Luxury Townhouses in Mississauga are Being Cancelled
Every time there is an announcement about an incoming new townhouse development, people in the area may complain but very rarely would a development get turned down outright. Although there might be minor changes and revisions in order to quell people’s discontent, something eventually gets built on the land in question, and life goes on.
But as with every business venture, the developers don’t always succeed. Various factors thwart their goal of actually putting up those homes that people paid money for, such as supply costs or sustaining the proper financing. As residents who were hoping to move into these luxurious townhomes in the Lakeview area of south end Mississauga discovered this past week, the failure to build can have drastic consequences on their lives.
Dunsire Developments, the company behind a set of luxurious townhouses (see above picture) has decided to pull the plug on their development projects in Lakeview on 1041 and 1407 Lakeshore Road East. According to Ward 1 Councillor Jim Tovey, the development company sent out an email this past week citing various reasons as to why they decided to cancel the project.
Insauga reached out to two representatives from Dunsire for a comment asking them to confirm this, but they have not responded as of this writing. While Councillor Tovey was not able to forward us the email he received because of the regulations of the Privacy Act, he did call insauga to provide some comments.
It appears Dunsire lost their financing, and whoever owns the property is going to have to resell the land. That is actually quite interesting to hear, because if you check the home warranty protection website Tarion, there were no claims filed and no financial issues were being listed. You can look up the financial statements for these two projects here and here.
While Tovey said the existing residents in the area didn’t have much to worry about, since they’re already quite comfortably settled in, he said the people who were planning to move in literally have had their dreams of home ownership shattered. Here you had people who put in their down payments with interest for the next three years, and now they have to start the process all over again, although Dunsire did tell Tovey that everyone would be refunded their full deposits.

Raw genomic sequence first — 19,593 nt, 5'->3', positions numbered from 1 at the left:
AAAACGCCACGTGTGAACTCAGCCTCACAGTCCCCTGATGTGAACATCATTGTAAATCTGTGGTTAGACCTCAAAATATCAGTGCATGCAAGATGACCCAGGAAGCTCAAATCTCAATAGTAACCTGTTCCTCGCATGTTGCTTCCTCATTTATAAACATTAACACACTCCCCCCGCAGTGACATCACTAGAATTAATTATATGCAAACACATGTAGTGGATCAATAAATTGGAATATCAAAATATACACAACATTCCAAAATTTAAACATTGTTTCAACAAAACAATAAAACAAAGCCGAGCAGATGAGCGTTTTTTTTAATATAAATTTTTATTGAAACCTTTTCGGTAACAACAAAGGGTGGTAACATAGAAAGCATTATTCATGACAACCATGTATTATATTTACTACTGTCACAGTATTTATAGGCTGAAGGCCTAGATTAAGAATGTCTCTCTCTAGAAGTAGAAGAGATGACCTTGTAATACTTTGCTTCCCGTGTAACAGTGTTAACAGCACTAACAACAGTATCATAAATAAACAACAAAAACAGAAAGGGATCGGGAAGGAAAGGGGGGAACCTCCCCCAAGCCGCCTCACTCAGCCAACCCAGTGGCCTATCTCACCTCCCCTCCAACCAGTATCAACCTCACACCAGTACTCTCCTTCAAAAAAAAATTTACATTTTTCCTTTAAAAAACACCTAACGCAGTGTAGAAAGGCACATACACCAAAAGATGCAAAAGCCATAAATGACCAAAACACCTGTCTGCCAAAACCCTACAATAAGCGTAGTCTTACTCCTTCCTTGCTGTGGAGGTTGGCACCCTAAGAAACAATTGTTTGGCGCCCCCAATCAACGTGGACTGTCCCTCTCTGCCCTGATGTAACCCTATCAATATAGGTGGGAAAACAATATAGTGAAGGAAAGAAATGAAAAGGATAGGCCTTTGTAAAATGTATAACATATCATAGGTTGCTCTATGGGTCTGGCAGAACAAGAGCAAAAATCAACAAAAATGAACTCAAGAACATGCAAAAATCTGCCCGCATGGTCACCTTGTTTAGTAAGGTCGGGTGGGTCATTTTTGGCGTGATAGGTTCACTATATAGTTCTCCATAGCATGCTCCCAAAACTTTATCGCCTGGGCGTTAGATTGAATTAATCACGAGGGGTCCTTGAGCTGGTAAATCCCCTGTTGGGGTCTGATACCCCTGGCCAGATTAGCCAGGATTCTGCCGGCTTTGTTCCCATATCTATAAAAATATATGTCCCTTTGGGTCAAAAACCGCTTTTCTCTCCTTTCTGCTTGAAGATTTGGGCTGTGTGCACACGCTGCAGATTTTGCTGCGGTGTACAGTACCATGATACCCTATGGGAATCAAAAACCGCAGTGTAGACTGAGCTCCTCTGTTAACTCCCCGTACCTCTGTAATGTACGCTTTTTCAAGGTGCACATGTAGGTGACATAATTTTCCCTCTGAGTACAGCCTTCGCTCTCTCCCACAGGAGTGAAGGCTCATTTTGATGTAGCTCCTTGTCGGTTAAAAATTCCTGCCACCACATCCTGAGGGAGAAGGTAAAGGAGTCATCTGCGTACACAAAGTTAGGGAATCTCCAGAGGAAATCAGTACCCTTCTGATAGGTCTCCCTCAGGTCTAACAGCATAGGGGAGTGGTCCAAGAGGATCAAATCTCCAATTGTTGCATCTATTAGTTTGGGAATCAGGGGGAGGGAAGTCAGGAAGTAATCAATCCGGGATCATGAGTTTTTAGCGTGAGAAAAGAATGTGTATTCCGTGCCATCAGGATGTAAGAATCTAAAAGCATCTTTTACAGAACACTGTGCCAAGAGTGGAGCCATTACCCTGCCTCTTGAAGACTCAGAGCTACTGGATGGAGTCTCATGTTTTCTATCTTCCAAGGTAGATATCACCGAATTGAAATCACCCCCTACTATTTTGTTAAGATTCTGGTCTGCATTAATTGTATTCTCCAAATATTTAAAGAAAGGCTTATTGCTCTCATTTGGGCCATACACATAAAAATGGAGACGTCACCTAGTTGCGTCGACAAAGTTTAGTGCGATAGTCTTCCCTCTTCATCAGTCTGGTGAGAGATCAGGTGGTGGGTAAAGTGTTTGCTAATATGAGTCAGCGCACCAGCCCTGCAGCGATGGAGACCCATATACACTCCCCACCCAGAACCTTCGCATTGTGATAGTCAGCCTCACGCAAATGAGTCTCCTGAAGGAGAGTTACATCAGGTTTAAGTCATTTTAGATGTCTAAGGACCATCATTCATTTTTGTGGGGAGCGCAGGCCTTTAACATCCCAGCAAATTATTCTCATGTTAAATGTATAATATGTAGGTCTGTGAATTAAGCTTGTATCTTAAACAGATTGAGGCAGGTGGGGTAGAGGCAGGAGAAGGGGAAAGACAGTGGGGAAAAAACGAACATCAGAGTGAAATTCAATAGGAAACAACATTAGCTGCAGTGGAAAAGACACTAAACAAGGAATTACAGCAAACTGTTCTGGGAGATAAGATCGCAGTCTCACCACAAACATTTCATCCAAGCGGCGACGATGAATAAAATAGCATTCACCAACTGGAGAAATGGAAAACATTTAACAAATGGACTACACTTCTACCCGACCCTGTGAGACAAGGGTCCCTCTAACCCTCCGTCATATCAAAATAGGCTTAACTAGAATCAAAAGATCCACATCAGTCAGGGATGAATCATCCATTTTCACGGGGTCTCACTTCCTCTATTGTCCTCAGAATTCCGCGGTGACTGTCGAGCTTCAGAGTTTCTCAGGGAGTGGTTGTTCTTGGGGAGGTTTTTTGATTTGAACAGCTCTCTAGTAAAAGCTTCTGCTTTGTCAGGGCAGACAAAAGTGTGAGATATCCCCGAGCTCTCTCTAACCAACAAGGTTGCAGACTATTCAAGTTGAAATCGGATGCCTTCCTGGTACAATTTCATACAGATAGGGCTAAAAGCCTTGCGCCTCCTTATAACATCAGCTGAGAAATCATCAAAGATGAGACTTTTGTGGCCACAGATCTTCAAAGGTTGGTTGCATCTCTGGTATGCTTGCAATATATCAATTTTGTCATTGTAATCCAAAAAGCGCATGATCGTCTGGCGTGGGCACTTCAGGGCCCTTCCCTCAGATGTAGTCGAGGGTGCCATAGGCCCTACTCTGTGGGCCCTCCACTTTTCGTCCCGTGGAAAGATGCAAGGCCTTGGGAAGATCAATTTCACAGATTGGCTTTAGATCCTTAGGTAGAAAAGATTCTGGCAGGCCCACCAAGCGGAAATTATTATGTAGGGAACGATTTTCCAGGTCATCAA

Even still, when you’re trying to start this process over again, in this particularly competitive real estate market, things are more difficult. There’s no guarantee these people will be able to land the kind of home they previously signed up for under Dunsire. If you want to get an idea of what these people are feeling, here is one disgruntled buyer of one of the Dunsire units, Stefan Herceg, expressing his frustrations via this Facebook post:
Another buyer, Carole Libs, posted this comment in response to Herceg’s post:
“My family and I have purchased a unit in Anchors East. We sold an income property to afford the downpayment. We (family of 5) are currently living in a one bedroom condo awaiting the construction of our new home. We have lost out on the 2 years of income plus the market value gains on 2 properties! We have received the email that Dunsire will no longer be continuing the construction of both Anchors East and West due to some very un-solid arguments, and asking us to sign release forms to get our down payment back? Tarion advised us that a release is not necessary nor legally required to do so in order to receive our down payment. I’d like to know what other owners are doing at this point.”
Tovey also opined that it was a bit of a gamble in this real estate market because provincial legislation allows developers to sell units before they get approved. Mississauga doesn’t issue developers the building permits until they get the municipal permits approved, and while that is somewhat a long process, one has to legally get that done right.
What happens if they don’t get those permits and time runs out? You get Dunsire, and now the people who paid into dreams of a new home will have to start this convoluted process all over again. It’s unfortunate, but this is just an example of the risks of entering into the rat race that is the current real estate market, and these are the challenges that a burgeoning municipality that is becoming a big urban city will face.
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